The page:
The USDA Animal and Plant Health Inspection Service (APHIS) will soon be requiring all metal bangs ear tags be replaced with radio frequency identification (RFID) tags.
In a four-year implementation process, USDA will stop providing free metal tags as part of the brucellosis eradication program and require bison and cattle producers to purchase RFID tags for animals moving interstate.
In the past, metal ear tags signifying brucellosis-free status have been provided at no cost from USDA. The tags will continue to be provided until Dec. 31, 2019. After January 2021, metal tags may no longer be produced and only official RFID ear tags may be applied to beef and dairy cattle and bison. By January 2023, RFID tags will be mandatory for cattle and bison moving across state lines.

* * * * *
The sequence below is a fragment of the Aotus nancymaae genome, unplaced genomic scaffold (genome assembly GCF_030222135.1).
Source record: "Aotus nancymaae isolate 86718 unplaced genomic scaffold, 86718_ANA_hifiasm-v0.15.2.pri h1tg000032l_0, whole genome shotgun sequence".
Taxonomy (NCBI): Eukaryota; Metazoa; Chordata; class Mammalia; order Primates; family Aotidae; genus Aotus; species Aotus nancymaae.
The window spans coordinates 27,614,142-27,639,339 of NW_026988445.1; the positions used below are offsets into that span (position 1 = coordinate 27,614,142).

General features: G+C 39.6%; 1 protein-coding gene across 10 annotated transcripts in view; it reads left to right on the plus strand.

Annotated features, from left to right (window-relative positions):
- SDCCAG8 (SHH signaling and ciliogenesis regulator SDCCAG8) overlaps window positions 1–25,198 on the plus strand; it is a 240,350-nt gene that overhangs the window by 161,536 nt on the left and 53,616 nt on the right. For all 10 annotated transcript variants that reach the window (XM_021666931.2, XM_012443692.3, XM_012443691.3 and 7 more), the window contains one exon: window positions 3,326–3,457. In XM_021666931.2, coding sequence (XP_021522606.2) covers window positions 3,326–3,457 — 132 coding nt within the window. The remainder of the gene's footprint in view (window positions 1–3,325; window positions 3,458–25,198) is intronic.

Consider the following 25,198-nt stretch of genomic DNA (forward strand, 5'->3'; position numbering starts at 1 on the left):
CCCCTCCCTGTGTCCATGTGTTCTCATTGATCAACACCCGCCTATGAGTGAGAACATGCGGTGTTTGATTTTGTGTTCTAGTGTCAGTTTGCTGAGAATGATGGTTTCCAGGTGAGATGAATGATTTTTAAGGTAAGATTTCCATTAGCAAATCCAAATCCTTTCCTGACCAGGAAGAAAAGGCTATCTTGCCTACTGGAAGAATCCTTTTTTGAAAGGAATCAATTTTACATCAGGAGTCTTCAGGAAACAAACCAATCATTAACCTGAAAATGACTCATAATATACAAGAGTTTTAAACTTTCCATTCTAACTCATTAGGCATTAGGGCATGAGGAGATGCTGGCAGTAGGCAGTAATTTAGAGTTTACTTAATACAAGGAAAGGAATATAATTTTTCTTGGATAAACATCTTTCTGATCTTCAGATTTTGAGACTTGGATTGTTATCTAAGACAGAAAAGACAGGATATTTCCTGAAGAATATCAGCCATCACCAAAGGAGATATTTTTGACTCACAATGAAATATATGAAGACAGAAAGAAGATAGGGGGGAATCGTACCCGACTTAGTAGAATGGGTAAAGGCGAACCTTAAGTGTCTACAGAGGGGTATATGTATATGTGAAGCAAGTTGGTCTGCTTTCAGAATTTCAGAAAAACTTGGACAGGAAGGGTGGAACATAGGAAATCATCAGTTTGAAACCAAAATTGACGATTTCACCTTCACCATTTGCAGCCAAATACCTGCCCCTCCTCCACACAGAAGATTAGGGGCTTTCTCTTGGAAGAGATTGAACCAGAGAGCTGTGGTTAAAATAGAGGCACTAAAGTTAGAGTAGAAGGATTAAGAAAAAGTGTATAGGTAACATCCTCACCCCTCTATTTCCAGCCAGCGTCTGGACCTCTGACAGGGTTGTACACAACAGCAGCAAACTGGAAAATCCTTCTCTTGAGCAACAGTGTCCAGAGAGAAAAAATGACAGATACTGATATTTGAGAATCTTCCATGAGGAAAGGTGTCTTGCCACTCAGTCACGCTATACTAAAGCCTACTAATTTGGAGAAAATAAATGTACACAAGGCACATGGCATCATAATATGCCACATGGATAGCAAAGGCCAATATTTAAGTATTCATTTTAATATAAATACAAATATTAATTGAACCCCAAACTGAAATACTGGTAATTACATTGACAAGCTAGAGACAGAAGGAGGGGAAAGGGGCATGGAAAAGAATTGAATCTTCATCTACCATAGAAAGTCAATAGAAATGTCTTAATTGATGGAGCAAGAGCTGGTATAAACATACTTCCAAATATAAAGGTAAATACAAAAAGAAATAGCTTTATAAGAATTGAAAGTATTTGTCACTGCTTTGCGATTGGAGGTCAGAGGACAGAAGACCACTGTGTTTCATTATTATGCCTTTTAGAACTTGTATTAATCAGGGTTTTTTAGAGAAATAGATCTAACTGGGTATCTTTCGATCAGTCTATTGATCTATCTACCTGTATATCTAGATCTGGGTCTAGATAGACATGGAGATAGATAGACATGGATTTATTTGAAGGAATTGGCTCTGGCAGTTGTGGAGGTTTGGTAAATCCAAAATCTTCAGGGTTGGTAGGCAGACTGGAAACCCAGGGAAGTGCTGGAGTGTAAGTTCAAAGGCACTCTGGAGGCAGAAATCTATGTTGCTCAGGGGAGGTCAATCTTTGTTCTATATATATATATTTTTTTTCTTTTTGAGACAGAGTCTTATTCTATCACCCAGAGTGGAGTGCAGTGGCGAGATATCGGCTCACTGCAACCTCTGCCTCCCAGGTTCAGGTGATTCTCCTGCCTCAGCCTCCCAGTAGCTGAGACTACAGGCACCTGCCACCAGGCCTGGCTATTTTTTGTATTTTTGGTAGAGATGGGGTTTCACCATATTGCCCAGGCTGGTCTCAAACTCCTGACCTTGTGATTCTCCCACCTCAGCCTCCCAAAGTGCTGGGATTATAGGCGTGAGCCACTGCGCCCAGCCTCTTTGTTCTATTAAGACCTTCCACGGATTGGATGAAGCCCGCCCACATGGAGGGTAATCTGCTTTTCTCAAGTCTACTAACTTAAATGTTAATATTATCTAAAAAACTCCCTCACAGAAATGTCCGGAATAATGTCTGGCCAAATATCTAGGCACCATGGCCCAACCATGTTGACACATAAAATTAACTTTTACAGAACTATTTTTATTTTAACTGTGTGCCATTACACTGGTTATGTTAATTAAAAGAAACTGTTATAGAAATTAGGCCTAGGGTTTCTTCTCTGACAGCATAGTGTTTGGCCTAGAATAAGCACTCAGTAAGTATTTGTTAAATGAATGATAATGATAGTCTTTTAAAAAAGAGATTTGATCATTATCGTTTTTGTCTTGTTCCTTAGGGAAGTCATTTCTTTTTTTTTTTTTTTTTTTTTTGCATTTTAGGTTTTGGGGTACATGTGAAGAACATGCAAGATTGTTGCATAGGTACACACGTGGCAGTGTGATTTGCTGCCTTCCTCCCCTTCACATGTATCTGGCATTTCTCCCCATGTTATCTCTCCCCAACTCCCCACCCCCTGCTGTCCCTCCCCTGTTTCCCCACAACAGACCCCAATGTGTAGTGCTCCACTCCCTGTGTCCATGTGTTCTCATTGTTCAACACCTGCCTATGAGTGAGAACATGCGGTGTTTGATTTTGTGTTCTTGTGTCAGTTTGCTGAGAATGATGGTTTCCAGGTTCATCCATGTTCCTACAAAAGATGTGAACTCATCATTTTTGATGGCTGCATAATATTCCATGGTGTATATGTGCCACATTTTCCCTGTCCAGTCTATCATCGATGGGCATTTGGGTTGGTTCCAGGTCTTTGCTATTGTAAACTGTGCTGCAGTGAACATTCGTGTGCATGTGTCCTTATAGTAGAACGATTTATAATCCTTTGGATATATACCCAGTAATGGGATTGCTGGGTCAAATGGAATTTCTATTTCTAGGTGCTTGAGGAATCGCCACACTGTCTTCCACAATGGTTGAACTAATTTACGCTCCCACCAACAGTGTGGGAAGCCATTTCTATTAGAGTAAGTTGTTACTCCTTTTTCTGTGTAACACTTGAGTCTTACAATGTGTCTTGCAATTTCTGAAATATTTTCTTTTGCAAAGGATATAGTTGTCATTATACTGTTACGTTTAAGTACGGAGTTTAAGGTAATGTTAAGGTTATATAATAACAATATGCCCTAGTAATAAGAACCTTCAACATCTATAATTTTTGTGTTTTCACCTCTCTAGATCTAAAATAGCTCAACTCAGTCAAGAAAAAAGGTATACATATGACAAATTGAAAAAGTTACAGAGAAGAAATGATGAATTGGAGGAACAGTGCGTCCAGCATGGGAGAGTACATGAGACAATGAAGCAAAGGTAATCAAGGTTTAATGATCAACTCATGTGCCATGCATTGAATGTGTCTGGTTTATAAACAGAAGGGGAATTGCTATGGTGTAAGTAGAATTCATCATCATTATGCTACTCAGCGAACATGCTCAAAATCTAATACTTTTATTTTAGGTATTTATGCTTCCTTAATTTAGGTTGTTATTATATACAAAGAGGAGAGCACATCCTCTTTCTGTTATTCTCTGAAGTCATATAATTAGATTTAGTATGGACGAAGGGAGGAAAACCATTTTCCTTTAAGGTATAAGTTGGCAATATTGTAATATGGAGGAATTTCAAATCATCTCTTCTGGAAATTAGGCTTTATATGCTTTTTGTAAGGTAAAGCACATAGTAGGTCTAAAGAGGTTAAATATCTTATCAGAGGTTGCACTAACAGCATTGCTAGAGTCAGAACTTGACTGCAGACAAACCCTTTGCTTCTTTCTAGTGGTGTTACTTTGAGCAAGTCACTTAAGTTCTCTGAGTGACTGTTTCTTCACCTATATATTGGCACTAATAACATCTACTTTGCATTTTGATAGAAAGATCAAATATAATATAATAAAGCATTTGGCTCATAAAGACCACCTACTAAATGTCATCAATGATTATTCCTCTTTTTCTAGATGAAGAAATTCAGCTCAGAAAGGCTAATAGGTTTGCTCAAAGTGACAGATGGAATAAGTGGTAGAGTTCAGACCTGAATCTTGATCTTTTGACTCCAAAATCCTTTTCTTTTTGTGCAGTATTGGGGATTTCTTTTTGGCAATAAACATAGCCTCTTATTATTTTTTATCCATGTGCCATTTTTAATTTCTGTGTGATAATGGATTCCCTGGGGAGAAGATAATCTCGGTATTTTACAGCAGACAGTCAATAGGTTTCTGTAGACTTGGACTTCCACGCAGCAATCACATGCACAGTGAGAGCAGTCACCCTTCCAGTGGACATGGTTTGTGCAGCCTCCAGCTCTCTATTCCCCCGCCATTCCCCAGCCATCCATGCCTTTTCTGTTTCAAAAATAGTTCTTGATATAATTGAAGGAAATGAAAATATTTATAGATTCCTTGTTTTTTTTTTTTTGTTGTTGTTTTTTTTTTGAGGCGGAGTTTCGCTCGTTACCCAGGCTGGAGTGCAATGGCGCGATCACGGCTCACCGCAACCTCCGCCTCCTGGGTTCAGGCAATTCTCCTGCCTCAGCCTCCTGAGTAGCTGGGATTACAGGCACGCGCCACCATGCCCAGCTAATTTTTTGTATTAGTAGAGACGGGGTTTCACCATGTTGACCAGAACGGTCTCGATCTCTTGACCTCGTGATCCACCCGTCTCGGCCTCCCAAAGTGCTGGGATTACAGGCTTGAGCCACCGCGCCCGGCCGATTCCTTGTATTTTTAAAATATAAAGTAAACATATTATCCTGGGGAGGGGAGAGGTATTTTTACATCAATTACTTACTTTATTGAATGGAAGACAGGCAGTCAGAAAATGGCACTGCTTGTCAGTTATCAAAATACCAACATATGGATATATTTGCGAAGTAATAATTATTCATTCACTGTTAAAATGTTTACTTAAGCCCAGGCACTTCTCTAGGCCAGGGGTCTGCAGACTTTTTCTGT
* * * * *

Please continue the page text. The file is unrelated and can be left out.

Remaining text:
Animals that will require official RFID tags for beef cattle and bison include: those sexually intact and 18 months or older; those used for rodeo or recreational events; or those used for show or exhibitions. All female dairy cattle, and all male cattle born after March 11, 2013, will require RFID tags to move across state lines.
USDA is initiating this move away from metal tags in an attempt to “greatly enhance animal health officials’ ability to locate specific animals during an outbreak.” Electronic identification could speed up the testing process by weeks or months compared to paper records.
Although the tags will not be provided for free any longer, USDA said it will be working with state animal health officials to share the cost, discounting the price producers will pay. The partners will also provide funding for electronic readers for markets and veterinarians.
In order to purchase the official USDA RFID tags, a premises identification number (PIN) will be required. USDA has an online interactive map at aphis.usda.gov that directs producers to state-specific instructions for obtaining a PIN.
Brands and tattoos may still be accepted as official identification if both the shipping and receiving animal health authorities agree to accept the markings in place of RFID, according to USDA. — Anna Miller, WLJ editor